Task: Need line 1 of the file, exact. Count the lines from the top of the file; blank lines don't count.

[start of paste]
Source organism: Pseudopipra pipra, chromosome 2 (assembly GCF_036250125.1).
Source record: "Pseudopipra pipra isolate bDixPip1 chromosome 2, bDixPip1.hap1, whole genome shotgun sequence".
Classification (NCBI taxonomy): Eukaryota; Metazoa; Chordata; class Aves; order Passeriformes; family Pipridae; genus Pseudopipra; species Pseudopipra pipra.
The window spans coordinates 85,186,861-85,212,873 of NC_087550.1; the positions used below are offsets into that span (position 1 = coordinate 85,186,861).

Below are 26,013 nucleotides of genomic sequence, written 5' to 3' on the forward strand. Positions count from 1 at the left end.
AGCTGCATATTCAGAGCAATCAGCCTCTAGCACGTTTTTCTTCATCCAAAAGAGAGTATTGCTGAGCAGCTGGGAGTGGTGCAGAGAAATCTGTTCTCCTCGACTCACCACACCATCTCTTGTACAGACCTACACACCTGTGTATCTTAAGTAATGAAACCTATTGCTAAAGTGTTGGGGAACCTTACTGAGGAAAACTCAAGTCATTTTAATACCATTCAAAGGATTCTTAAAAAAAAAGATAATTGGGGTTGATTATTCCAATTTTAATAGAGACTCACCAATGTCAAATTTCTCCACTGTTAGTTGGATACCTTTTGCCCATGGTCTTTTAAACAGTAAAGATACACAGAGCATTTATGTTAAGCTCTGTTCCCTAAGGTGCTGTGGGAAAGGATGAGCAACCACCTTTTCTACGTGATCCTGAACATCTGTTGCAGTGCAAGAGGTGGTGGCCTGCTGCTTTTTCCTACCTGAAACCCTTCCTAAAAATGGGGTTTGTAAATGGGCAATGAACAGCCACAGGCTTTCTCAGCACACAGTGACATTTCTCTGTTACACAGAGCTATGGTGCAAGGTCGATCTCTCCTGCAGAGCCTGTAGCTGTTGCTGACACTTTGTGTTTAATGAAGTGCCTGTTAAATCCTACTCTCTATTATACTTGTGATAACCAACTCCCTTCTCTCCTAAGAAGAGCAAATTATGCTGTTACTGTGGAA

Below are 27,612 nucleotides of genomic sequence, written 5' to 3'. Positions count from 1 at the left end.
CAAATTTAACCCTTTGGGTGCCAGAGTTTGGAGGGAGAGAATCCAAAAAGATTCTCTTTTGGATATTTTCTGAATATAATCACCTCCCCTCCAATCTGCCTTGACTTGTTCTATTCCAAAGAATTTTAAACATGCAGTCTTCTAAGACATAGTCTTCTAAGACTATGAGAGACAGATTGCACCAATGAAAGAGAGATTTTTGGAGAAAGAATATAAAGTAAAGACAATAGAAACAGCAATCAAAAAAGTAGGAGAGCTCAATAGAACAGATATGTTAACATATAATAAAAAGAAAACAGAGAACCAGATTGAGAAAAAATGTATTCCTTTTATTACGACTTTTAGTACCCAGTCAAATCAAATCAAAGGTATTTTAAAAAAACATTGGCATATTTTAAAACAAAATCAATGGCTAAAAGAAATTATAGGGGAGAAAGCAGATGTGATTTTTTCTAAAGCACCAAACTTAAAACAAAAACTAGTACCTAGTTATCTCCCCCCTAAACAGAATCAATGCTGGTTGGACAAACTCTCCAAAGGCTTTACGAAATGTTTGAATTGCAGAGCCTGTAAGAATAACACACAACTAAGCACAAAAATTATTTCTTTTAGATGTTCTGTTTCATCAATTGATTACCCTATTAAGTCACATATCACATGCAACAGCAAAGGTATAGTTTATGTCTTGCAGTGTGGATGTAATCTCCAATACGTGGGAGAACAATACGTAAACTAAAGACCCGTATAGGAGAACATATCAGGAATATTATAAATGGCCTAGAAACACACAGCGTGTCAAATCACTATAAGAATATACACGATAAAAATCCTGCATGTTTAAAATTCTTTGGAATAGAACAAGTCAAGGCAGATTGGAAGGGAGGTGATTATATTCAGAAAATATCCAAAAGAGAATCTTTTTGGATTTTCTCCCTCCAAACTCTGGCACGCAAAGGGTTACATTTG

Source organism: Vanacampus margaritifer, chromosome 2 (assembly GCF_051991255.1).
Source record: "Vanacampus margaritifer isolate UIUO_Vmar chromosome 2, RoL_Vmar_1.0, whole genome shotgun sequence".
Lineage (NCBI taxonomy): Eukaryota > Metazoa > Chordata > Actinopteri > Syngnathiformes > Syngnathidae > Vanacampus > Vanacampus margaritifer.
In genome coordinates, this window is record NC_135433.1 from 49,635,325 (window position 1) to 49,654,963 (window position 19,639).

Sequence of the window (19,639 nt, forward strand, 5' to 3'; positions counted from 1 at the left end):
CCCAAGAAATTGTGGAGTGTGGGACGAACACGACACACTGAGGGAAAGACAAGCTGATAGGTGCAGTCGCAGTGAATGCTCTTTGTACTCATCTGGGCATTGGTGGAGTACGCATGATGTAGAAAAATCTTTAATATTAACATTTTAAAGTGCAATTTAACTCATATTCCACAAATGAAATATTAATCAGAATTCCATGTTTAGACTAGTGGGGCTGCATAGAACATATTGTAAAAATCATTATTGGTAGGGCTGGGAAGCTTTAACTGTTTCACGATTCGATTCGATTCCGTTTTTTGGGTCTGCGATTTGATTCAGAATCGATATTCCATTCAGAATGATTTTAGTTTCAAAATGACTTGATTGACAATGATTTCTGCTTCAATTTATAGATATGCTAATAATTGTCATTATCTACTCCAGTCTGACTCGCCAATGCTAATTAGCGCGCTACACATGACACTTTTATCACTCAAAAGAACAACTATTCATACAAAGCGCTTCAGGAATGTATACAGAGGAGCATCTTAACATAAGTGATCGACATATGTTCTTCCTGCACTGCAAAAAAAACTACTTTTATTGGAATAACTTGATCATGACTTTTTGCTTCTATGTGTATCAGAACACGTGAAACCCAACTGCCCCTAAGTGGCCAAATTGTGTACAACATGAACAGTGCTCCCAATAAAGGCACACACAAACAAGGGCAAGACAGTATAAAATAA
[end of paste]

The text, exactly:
Source organism: Pseudopipra pipra, chromosome 2 (assembly GCF_036250125.1).